Newer pits are lined with clay, but the older ones aren't, leaving contaminants to leak into the ground: everything from noxious gases and heavy metals to over 100 microbial pathogens, such as salmonella, a Rolling Stone investigation found. The waste is meant to break down as the liquid evaporates, but in case of spillover, farmers spray the slurry into nearby fields, and the waste washes into the local watershed, killing fish, fueling algal blooms, and choking the state's rivers with excess nitrogen and phosphorus. According to a 2009 environmental sociology text, at the industry's peak, millions of gallons of hog waste entered the state's eastern waterways every week.
For many years, this industry was largely unregulated. A spill of 40 million gallons of sludge and two smaller hurricanes drew attention to the problem four years before Hurricane Floyd, igniting the "hog wars" of the 1990s. In 1997, the state legislature passed a moratorium on construction of new lagoons or expanding existing ones. The same year, one state over, federal regulators fined Smithfield $12.6 million for dumping illegal levels of hog waste into a Virginia river, the largest penalty of its kind at the time, according to the Washington Post.
Then Floyd hit, and helped galvanize this movement further. The storm devastated the state: One analysis found that water breached 46 waste pits, most located in low-income and primarily African-American communities; later studies confirmed high concentrations of bacteria from fecal matter still contaminate surface water. Rivers of dead swine floating in their own excrement proved too much to ignore.
"With new moratoriums and CAFO regulations pending in at least 12 other state legislatures by the end of the year, Hurricane Floyd became to the hog industry what Three Mile Island had been to the nuclear power industry," Bob Edwards and Tony Ladd wrote in a 2002 study.
However, this regulation ultimately failed to address the real problem: the lagoons built in the middle of a floodplain. The moratorium only prevented companies from building new lagoons; it didn't force them to relocate or remediate old ones. At least 150 operations, all located in or near the floodplain, were essentially "grandfathered in" with this loophole, according to Edwards. The North Carolina Pork Council says the state has bought out 43 operations located in the 100-year floodplain since 1999, accounting for an estimated 106 waste lagoons, with more likely on the way. But a 2015 analysis found that these efforts have slowed due to cost; there are still 4,000 open lagoons across state's the flood-prone eastern coast.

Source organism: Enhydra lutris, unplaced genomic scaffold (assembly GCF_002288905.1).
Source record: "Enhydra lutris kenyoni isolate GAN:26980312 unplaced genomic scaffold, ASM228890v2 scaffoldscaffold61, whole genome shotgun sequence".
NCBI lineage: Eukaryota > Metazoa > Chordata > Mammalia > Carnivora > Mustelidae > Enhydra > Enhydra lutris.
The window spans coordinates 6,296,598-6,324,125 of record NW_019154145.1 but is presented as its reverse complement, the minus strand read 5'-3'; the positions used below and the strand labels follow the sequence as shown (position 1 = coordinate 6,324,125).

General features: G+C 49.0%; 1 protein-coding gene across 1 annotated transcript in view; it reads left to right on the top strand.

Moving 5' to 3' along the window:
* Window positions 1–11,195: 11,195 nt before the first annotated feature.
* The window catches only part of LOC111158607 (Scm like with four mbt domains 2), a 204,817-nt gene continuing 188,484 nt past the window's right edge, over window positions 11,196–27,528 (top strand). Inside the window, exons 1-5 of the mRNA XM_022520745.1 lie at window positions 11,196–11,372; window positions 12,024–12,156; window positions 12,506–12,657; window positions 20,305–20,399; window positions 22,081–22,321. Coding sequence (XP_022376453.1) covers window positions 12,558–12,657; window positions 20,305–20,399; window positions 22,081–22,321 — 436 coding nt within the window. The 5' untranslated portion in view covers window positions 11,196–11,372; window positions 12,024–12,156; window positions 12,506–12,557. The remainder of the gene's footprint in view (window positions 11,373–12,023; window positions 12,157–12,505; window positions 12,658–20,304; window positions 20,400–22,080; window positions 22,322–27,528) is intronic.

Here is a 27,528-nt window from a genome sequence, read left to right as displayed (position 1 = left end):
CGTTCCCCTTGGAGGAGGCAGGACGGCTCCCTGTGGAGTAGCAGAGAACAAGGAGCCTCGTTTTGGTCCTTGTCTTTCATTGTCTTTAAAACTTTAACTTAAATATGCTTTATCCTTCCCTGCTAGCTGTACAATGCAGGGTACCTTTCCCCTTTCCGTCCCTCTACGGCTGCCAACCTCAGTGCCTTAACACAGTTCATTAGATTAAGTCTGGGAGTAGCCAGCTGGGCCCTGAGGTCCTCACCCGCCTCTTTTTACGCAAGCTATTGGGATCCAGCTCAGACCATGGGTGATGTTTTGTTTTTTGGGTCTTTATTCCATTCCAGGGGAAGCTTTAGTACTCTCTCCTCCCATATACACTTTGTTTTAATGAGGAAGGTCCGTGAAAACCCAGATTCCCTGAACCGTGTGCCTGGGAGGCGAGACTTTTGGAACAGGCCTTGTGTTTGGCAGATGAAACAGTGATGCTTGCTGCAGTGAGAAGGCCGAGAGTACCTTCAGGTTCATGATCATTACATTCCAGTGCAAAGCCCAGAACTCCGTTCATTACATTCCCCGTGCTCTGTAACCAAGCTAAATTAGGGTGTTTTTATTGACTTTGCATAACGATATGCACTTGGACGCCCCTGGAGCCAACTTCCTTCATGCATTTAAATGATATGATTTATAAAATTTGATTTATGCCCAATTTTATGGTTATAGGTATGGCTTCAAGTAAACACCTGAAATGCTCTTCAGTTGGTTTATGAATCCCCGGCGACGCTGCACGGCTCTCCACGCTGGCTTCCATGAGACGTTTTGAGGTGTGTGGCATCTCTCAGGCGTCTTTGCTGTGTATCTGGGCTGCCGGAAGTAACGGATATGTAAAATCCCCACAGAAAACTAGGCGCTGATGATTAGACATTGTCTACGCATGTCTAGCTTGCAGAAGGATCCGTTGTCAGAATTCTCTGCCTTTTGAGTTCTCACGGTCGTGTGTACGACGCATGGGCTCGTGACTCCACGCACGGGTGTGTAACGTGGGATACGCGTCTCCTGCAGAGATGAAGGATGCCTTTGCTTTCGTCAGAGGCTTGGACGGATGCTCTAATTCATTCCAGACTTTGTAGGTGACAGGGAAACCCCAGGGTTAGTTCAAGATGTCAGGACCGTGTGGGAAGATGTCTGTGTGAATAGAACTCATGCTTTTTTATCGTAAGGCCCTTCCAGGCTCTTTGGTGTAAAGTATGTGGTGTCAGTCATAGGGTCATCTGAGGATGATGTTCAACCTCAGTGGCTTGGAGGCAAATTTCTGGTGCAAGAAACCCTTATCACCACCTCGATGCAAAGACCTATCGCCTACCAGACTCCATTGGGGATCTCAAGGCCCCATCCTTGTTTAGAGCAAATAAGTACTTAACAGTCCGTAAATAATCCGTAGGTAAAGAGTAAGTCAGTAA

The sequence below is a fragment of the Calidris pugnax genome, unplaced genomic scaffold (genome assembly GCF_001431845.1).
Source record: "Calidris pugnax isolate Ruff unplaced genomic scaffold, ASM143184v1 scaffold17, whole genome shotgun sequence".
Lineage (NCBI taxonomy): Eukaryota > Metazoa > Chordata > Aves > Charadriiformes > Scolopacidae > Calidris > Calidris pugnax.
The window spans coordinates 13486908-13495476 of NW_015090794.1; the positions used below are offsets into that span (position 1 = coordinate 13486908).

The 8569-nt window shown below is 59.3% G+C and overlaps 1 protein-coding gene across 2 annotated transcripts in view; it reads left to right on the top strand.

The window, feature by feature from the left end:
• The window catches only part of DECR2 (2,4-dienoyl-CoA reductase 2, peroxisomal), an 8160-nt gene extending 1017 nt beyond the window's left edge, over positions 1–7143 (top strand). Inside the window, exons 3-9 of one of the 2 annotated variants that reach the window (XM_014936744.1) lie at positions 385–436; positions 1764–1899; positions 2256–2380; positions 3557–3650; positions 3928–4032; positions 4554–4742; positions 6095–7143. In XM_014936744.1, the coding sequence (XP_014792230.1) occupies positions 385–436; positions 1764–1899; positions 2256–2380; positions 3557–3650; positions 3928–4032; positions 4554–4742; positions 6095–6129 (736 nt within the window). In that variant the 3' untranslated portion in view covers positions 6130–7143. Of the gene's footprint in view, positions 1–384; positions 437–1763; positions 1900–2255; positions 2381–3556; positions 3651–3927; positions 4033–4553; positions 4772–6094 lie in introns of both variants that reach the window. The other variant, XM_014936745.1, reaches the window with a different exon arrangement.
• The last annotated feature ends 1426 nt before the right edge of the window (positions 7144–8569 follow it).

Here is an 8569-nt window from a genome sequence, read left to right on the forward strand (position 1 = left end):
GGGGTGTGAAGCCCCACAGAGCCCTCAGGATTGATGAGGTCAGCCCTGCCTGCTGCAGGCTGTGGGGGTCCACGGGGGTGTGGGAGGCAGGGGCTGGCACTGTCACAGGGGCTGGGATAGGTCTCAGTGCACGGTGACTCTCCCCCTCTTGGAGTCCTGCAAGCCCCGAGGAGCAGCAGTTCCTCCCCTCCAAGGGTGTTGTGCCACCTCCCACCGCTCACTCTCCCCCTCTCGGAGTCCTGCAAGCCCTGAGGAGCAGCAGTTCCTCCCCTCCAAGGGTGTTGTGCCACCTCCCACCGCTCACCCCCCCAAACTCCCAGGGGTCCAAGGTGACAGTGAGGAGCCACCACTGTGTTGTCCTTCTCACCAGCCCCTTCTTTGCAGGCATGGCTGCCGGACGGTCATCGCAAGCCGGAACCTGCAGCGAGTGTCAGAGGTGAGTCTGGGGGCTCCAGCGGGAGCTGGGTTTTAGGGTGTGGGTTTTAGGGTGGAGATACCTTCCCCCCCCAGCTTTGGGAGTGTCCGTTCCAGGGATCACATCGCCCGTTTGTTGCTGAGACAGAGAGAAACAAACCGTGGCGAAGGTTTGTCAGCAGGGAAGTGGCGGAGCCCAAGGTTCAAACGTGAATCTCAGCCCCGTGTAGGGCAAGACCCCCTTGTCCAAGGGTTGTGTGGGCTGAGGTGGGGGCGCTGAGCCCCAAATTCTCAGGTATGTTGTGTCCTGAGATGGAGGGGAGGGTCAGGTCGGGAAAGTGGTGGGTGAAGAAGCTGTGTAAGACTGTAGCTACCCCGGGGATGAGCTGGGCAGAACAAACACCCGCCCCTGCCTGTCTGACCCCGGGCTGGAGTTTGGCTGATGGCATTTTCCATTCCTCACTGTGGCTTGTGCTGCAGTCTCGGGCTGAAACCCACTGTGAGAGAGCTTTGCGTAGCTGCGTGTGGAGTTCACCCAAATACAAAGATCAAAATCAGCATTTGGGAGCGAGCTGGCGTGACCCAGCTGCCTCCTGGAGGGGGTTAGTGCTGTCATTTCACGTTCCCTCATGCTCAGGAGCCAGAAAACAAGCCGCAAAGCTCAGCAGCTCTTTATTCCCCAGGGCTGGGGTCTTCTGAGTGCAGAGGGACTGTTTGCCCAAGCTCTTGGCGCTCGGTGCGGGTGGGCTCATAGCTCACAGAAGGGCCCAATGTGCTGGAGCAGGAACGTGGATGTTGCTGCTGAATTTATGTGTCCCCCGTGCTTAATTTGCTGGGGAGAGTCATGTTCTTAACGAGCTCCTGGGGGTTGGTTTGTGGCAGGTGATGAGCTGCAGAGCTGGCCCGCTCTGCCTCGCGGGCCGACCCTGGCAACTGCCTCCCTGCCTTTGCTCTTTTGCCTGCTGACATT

Meanwhile, industry continued to expand, largely outpacing this already ineffective regulation. The regulations also require companies to utilize expensive renewable technologies, such as methane recapture, which discouraged them from relocating lagoons to higher ground.
Making a Non-Point
North Carolina has had four major and deadly hurricanes since the 1990s. The floodwaters rise and recede, and public frustration over the pork industry recedes with them. After Floyd, the groundswell of activism culminated in little long-term change, Edwards says, in part because of a popular political maneuver.
In 2000, the state's then-Attorney General Mike Easley made a high-profile deal with Smithfield that also served the purpose of baiting environmentalists amid his gubernatorial campaign. Smithfield promised to devote $50 million to remediating unused hog lagoons, if it deemed the project financially feasible. (It didn't.) Easley won the race, Smithfield failed to implement any of the new technologies, and "the whole issue kind of died politically," Edwards says.
The biggest challenge to the hog industry came three years later, when the environmental advocacy group Waterkeeper Alliance sued Smithfield for violating the Clean Water Act. The lawsuit would have put Smithfield firmly under the EPA's regulatory control. Instead, the district court ruled that, as non-point source polluters, the corporation need not comply with the Clean Water Act standards.